Renowned virologist Gagandeep Kang on December 23, 2022 said India has reported a few cases of Omicron sub-variants XBB and BF.7, but they have not driven an upsurge, and she does not expect a spike in COVID cases.
Her remarks come in the backdrop on the highly transmissible Omicron strains, mostly BF.7, causing a spike in coronavirus cases in many countries, including China. "They are, like all Omicron sub-variants, very good at infecting people because they escape the immune response that prevents infection, but are not causing more severe disease than Delta," the professor at the Christian Medical College's division of gastrointestinal sciences tweeted.
Ms. Kang said that "at the moment, India is doing fine" but maintained that surveillance should be ensured to "detect signal of any changes in the behaviour of the virus". BF.7 is a sub-lineage of the Omicron variant BA.5 and has the strongest infection ability since it is highly transmissible, has a shorter incubation period and has a higher capacity to cause reinfection or infect even those vaccinated.
China is opening up fast at a time when their population has low levels of exposure to natural infection, she said, adding that "the current circulating variants are Omicron, which have evolved in vaccinated populations and are therefore very infectious".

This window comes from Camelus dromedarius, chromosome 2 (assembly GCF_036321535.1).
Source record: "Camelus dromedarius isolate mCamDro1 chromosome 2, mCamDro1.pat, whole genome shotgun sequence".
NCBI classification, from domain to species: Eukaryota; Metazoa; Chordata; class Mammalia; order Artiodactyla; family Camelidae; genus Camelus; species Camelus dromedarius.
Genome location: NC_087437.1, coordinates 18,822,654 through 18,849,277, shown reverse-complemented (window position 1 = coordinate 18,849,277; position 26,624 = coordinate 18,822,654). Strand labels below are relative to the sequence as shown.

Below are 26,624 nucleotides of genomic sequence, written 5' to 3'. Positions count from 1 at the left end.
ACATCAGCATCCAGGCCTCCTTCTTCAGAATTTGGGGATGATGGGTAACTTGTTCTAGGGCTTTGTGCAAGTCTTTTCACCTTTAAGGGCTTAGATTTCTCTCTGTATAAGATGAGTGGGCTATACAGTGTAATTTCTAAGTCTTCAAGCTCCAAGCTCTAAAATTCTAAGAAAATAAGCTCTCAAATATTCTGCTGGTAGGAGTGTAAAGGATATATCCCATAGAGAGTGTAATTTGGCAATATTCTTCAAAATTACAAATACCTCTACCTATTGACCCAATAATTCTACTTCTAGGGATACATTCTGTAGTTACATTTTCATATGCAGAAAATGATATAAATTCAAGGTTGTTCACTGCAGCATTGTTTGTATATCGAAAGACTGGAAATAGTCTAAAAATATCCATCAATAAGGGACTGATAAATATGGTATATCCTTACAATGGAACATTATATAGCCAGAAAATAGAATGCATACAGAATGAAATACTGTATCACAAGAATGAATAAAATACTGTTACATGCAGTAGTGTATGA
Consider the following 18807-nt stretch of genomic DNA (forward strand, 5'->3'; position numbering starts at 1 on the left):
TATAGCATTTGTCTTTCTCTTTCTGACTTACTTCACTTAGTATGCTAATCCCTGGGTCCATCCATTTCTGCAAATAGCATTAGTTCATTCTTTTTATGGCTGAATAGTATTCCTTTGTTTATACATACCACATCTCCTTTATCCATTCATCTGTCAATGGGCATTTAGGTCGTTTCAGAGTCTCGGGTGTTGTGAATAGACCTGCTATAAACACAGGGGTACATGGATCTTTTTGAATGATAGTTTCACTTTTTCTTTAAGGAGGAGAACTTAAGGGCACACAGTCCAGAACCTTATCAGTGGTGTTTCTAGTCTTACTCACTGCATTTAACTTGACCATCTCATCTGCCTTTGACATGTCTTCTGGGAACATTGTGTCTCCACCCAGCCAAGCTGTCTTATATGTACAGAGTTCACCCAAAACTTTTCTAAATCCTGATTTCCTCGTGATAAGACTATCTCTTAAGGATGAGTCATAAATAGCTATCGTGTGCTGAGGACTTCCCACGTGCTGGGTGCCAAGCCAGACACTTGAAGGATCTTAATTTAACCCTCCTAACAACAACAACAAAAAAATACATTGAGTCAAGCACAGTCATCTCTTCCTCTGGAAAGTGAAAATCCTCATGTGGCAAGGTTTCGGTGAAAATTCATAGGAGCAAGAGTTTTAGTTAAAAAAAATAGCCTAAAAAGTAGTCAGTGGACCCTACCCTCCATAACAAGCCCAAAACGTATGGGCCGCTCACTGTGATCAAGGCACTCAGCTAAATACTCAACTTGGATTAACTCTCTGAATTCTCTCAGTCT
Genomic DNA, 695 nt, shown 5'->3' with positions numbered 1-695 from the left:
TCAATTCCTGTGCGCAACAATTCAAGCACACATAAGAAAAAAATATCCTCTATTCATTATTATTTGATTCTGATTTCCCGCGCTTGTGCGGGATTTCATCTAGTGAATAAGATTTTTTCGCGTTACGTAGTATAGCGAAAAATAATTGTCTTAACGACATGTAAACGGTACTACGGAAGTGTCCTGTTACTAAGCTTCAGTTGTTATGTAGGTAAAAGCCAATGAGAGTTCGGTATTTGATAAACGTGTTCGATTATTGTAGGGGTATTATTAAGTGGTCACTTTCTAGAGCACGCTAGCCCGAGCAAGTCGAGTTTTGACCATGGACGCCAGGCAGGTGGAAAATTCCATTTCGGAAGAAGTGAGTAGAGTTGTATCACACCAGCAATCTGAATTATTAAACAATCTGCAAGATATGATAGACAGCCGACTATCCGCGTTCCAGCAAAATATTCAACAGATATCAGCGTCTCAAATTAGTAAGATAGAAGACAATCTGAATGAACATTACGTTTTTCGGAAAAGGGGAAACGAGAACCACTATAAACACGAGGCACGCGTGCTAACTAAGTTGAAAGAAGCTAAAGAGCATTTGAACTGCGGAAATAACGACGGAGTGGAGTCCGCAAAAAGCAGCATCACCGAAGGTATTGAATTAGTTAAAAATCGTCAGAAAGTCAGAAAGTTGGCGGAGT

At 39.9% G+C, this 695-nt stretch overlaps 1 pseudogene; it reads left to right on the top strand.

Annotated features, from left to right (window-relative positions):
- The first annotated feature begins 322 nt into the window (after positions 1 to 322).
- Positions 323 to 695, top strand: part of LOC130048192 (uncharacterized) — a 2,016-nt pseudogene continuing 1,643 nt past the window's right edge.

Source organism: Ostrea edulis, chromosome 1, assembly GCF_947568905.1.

Ms. Kang said most of China's population has received two doses of vaccines.
"Most infections can be managed at home, but sheer numbers mean that even a small proportion getting severely ill, means that many people will have severe disease and that a proportion of those will die," she said in another tweet.
"At the moment, India is doing fine. We have few cases, we have had the XBB and BF.7 for a while and they have not driven an upsurge in India. In the absence of an even more highly infectious variant, I do not expect a surge," the virologist tweeted.
Noting that Omicron does result in severe disease in a proportion of the infected, but it is not as severe as that caused by the Delta variant, she said it is not mild, but it does infect the upper respiratory tract more than the lower.
"Each new sub-variant thrives only if it is better at immune escape than the prior ones. Therefore, greater infectiousness of new variants is a given and not news," the virologist said on Twitter.
"Worry with China is not just the tragedy unfolding for them as they undergo what we have already experienced, but that high levels of replication mean increased opportunity for new variants to emerge," she said.
Ms. Kang said there is a need to maintain variant and clinical surveillance to ensure that "we detect signal of any changes in the behaviour of the virus".
"This is a public health function where stable surveillance runs in the background and ramps up for emerging threats," she said.
She said randomly increasing testing has little value. "Testing incoming travellers needs a risk-based framework, but 'X per cent' sampling also means that you accept that every incoming case will not be detected. In other words, increasing testing needs a strategic approach," Ms. Kang said.
"Our population is vaccinated with the primary series, and has had high rates of infection (90% estimated). Most infections were during Omicron, and this gives us hybrid immunity. How long will it last and vaccines?" Ms. Kang tweeted.